Fiscal 2018 budget

Mid-October is here and we're zipping through the calendar. So thanks for stopping by for my weekly column. As usual, your tips and comments are welcome, and you can follow me through the week on the twitters. Here we go.

Ian Donnis / RIPR

State government will not shut down, even as Rhode Island moves into a new fiscal year without a new budget. Lawmakers in Rhode Island’s House and Senate failed to pass a budget before abruptly ending the General Assembly session last week.

Gov. Gina Raimondo said state departments will continue to operate following last year’s fiscal budget. Raimondo said the plan will work in the short term, but the state will soon owe money it hasn’t yet allocated for a variety of promised payouts.

RIPR FILE PHOTO

An end of session impasse erupted at the State House Friday, leaving Rhode Island state government without a budget as the new fiscal year began Saturday. 

RIPR File Photo

The Senate Finance Committee will vote Tuesday on the $9.2 billion budget for the fiscal year starting July first.

The House approved the spending plan on a 64-to-11 party line vote last Thursday.

Ian Donnis / RIPR

In a relatively brisk five-hour session, the House of Representatives approved on a party-line vote a $9.2 billion budget for the fiscal year starting July 1.

It may not yet be time to cue The Final Countdown, but we're getting there with House Finance signing off on a new state budget. So thanks for stopping by for my weekly column. As usual, your tips and comments are welcome, and you can follow me through the week on the twitters. Here we go.

RIPR file photo

This week Rhode Island lawmakers unveiled a $9.2 billion spending plan that avoids a major tax increase, while closing a $134 million deficit. How did they do it? Rhode Island Public Radio’s Elisabeth Harrison turns to our political analyst Scott MacKay.

Ian Donnis / RIPR

The House Finance Committee approved early Friday a $9.2 billion budget for the fiscal year starting July 1. The budget begins a phaseout of the car tax while also launching a new program to offer free college tuition to students at the Community College of Rhode Island.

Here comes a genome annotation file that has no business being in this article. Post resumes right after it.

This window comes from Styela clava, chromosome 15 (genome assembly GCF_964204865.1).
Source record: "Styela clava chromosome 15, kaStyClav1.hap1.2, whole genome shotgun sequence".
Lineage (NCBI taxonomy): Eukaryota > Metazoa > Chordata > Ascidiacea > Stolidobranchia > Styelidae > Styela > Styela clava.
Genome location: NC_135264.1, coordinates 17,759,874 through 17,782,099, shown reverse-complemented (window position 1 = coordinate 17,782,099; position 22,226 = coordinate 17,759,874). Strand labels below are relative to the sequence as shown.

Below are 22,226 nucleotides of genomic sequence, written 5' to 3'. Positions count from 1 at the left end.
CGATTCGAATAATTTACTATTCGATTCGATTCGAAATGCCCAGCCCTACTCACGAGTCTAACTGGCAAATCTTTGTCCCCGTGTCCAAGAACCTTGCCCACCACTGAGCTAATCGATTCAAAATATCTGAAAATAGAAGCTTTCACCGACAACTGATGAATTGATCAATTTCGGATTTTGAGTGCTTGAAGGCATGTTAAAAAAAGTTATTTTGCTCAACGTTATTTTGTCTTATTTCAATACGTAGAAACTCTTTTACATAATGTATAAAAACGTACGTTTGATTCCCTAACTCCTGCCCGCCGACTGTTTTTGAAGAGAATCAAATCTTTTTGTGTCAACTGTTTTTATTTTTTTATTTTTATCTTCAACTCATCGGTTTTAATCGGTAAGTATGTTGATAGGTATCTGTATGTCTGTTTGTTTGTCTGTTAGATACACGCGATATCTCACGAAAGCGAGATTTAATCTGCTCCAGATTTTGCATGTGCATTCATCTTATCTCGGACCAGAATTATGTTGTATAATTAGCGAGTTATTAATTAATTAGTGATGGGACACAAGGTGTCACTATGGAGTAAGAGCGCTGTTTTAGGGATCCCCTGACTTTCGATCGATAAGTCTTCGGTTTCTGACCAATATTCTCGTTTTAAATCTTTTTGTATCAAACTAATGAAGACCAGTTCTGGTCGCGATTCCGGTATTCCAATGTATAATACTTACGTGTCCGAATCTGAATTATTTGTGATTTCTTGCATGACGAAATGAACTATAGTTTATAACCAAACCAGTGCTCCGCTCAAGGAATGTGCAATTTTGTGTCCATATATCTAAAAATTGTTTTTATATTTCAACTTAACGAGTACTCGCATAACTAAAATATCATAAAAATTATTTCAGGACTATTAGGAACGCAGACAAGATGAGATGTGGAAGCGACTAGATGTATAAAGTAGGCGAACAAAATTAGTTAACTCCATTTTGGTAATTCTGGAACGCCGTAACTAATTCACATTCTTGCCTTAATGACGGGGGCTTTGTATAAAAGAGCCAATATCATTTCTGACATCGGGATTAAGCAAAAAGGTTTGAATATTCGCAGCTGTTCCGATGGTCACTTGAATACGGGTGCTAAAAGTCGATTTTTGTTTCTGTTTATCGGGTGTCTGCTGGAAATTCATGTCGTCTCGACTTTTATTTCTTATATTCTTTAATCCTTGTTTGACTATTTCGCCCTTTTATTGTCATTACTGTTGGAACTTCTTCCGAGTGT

Ian Donnis/File Photo / RIPR

House Speaker Nicholas Mattiello said Tuesday the House has substantial agreement with the Senate and the governor’s office on most issues. Through his spokesman, Mattiello said final details continue to be addressed ahead of the vote.

Ian Donnis / RIPR

Republican lawmakers on Tuesday outlined four budget priorities that they said will put the state on a path to a better economy.

May is here, bringing sunshine (in theory) and a sharper read on state revenue. So thanks for stopping by. As usual, your tips and comments are welcome and you can follow me through the week on the twitters. Here we go.

May is almost here, bringing a closer read on state revenue and perhaps even more sunshine. So thanks for stopping by. As usual, your tips and comments are welcome and you can follow me though the week on the twitters. Here we go.

Marvin Abney, chairman of the House Finance Committee, joins Bonus Q&A to discuss the PawSox; the state budget process; whether RI spends too much money; future development in Newport; and much more.

Ian Donnis / RIPR

House Finance Chairman Marvin Abney (D-Newport) joins Political Roundtable to discuss lower than expected state revenue, and the outlook for two high-profile priorities: Speaker Nicholas Mattiello's pledge to phaseout the car tax and Governor Gina Raimondo's proposal to offer Rhode Islanders two years of free college tuition.

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